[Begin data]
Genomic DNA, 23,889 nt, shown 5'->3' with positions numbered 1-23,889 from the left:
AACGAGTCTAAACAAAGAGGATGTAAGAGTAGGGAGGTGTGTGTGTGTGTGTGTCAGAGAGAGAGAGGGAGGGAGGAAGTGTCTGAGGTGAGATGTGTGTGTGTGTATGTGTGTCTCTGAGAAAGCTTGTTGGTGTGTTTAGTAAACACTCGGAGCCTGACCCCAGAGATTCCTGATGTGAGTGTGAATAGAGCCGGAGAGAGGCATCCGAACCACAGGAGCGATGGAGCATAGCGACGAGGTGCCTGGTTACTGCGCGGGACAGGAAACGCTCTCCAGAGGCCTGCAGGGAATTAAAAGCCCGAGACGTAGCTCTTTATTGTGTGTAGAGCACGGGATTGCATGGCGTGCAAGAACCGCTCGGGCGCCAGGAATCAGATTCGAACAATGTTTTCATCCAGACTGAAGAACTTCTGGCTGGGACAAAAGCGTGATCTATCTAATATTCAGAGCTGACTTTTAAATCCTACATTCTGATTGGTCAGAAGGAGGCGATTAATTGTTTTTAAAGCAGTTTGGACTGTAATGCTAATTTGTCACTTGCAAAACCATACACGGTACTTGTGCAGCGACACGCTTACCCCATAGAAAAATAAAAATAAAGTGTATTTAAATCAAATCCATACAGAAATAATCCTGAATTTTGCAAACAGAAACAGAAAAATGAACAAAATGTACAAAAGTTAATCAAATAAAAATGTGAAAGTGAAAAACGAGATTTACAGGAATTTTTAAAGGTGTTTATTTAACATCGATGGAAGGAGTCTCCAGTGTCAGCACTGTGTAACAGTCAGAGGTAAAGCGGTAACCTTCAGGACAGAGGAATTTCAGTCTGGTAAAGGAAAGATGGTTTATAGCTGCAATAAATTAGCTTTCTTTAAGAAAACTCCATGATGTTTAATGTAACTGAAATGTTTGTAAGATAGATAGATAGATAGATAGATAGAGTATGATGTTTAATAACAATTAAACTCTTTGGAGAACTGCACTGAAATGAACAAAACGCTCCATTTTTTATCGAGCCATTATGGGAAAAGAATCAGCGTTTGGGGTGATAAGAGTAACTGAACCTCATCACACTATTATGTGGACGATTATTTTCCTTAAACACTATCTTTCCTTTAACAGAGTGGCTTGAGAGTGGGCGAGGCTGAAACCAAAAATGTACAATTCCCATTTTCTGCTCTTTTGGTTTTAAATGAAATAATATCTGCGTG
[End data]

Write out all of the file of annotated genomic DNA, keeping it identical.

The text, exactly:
Genomic DNA, 23,889 nt, shown 5'->3' with positions numbered 1-23,889 from the left:
AACGAGTCTAAACAAAGAGGATGTAAGAGTAGGGAGGTGTGTGTGTGTGTGTGTCAGAGAGAGAGAGGGAGGGAGGAAGTGTCTGAGGTGAGATGTGTGTGTGTGTATGTGTGTCTCTGAGAAAGCTTGTTGGTGTGTTTAGTAAACACTCGGAGCCTGACCCCAGAGATTCCTGATGTGAGTGTGAATAGAGCCGGAGAGAGGCATCCGAACCACAGGAGCGATGGAGCATAGCGACGAGGTGCCTGGTTACTGCGCGGGACAGGAAACGCTCTCCAGAGGCCTGCAGGGAATTAAAAGCCCGAGACGTAGCTCTTTATTGTGTGTAGAGCACGGGATTGCATGGCGTGCAAGAACCGCTCGGGCGCCAGGAATCAGATTCGAACAATGTTTTCATCCAGACTGAAGAACTTCTGGCTGGGACAAAAGCGTGATCTATCTAATATTCAGAGCTGACTTTTAAATCCTACATTCTGATTGGTCAGAAGGAGGCGATTAATTGTTTTTAAAGCAGTTTGGACTGTAATGCTAATTTGTCACTTGCAAAACCATACACGGTACTTGTGCAGCGACACGCTTACCCCATAGAAAAATAAAAATAAAGTGTATTTAAATCAAATCCATACAGAAATAATCCTGAATTTTGCAAACAGAAACAGAAAAATGAACAAAATGTACAAAAGTTAATCAAATAAAAATGTGAAAGTGAAAAACGAGATTTACAGGAATTTTTAAAGGTGTTTATTTAACATCGATGGAAGGAGTCTCCAGTGTCAGCACTGTGTAACAGTCAGAGGTAAAGCGGTAACCTTCAGGACAGAGGAATTTCAGTCTGGTAAAGGAAAGATGGTTTATAGCTGCAATAAATTAGCTTTCTTTAAGAAAACTCCATGATGTTTAATGTAACTGAAATGTTTGTAAGATAGATAGATAGATAGATAGATAGAGTATGATGTTTAATAACAATTAAACTCTTTGGAGAACTGCACTGAAATGAACAAAACGCTCCATTTTTTATCGAGCCATTATGGGAAAAGAATCAGCGTTTGGGGTGATAAGAGTAACTGAACCTCATCACACTATTATGTGGACGATTATTTTCCTTAAACACTATCTTTCCTTTAACAGAGTGGCTTGAGAGTGGGCGAGGCTGAAACCAAAAATGTACAATTCCCATTTTCTGCTCTTTTGGTTTTAAATGAAATAATATCTGCGTG